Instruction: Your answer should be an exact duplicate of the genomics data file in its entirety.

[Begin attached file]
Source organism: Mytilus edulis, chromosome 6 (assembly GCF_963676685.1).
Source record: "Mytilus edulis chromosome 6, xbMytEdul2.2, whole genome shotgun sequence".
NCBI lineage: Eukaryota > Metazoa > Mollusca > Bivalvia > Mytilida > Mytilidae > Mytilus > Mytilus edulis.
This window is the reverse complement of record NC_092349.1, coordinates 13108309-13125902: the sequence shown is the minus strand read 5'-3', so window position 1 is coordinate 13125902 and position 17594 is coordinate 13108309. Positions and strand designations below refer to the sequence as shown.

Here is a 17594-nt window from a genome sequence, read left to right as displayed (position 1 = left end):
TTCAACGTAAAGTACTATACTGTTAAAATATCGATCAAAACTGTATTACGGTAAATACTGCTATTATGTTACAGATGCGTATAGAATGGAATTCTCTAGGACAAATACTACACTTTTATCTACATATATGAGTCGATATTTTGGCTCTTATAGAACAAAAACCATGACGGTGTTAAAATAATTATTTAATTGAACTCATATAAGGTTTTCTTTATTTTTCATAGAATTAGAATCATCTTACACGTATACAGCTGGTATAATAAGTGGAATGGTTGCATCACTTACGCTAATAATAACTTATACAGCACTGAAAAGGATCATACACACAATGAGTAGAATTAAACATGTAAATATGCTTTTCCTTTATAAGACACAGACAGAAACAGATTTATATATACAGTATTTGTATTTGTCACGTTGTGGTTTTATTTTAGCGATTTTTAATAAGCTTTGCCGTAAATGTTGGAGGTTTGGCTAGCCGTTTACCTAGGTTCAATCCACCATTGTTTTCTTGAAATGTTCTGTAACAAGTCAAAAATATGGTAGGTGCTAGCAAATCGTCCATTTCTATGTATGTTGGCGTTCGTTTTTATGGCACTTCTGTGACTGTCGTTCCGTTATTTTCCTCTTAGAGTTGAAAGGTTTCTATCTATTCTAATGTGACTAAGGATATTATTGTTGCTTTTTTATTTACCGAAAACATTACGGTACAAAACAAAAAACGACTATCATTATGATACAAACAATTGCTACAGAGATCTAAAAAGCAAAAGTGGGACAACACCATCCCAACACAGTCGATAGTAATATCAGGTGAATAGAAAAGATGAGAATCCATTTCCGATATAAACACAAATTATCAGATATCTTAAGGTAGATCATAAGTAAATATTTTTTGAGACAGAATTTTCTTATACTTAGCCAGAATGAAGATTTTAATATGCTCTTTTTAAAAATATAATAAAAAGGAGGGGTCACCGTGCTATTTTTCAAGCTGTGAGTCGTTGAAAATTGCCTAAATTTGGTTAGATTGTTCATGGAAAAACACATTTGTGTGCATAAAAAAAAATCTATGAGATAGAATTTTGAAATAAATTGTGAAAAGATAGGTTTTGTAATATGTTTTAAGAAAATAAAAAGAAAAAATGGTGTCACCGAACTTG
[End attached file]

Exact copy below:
Source organism: Mytilus edulis, chromosome 6 (assembly GCF_963676685.1).
Source record: "Mytilus edulis chromosome 6, xbMytEdul2.2, whole genome shotgun sequence".
NCBI lineage: Eukaryota > Metazoa > Mollusca > Bivalvia > Mytilida > Mytilidae > Mytilus > Mytilus edulis.
This window is the reverse complement of record NC_092349.1, coordinates 13108309-13125902: the sequence shown is the minus strand read 5'-3', so window position 1 is coordinate 13125902 and position 17594 is coordinate 13108309. Positions and strand designations below refer to the sequence as shown.

Here is a 17594-nt window from a genome sequence, read left to right as displayed (position 1 = left end):
TTCAACGTAAAGTACTATACTGTTAAAATATCGATCAAAACTGTATTACGGTAAATACTGCTATTATGTTACAGATGCGTATAGAATGGAATTCTCTAGGACAAATACTACACTTTTATCTACATATATGAGTCGATATTTTGGCTCTTATAGAACAAAAACCATGACGGTGTTAAAATAATTATTTAATTGAACTCATATAAGGTTTTCTTTATTTTTCATAGAATTAGAATCATCTTACACGTATACAGCTGGTATAATAAGTGGAATGGTTGCATCACTTACGCTAATAATAACTTATACAGCACTGAAAAGGATCATACACACAATGAGTAGAATTAAACATGTAAATATGCTTTTCCTTTATAAGACACAGACAGAAACAGATTTATATATACAGTATTTGTATTTGTCACGTTGTGGTTTTATTTTAGCGATTTTTAATAAGCTTTGCCGTAAATGTTGGAGGTTTGGCTAGCCGTTTACCTAGGTTCAATCCACCATTGTTTTCTTGAAATGTTCTGTAACAAGTCAAAAATATGGTAGGTGCTAGCAAATCGTCCATTTCTATGTATGTTGGCGTTCGTTTTTATGGCACTTCTGTGACTGTCGTTCCGTTATTTTCCTCTTAGAGTTGAAAGGTTTCTATCTATTCTAATGTGACTAAGGATATTATTGTTGCTTTTTTATTTACCGAAAACATTACGGTACAAAACAAAAAACGACTATCATTATGATACAAACAATTGCTACAGAGATCTAAAAAGCAAAAGTGGGACAACACCATCCCAACACAGTCGATAGTAATATCAGGTGAATAGAAAAGATGAGAATCCATTTCCGATATAAACACAAATTATCAGATATCTTAAGGTAGATCATAAGTAAATATTTTTTGAGACAGAATTTTCTTATACTTAGCCAGAATGAAGATTTTAATATGCTCTTTTTAAAAATATAATAAAAAGGAGGGGTCACCGTGCTATTTTTCAAGCTGTGAGTCGTTGAAAATTGCCTAAATTTGGTTAGATTGTTCATGGAAAAACACATTTGTGTGCATAAAAAAAAATCTATGAGATAGAATTTTGAAATAAATTGTGAAAAGATAGGTTTTGTAATATGTTTTAAGAAAATAAAAAGAAAAAATGGTGTCACCGAACTTG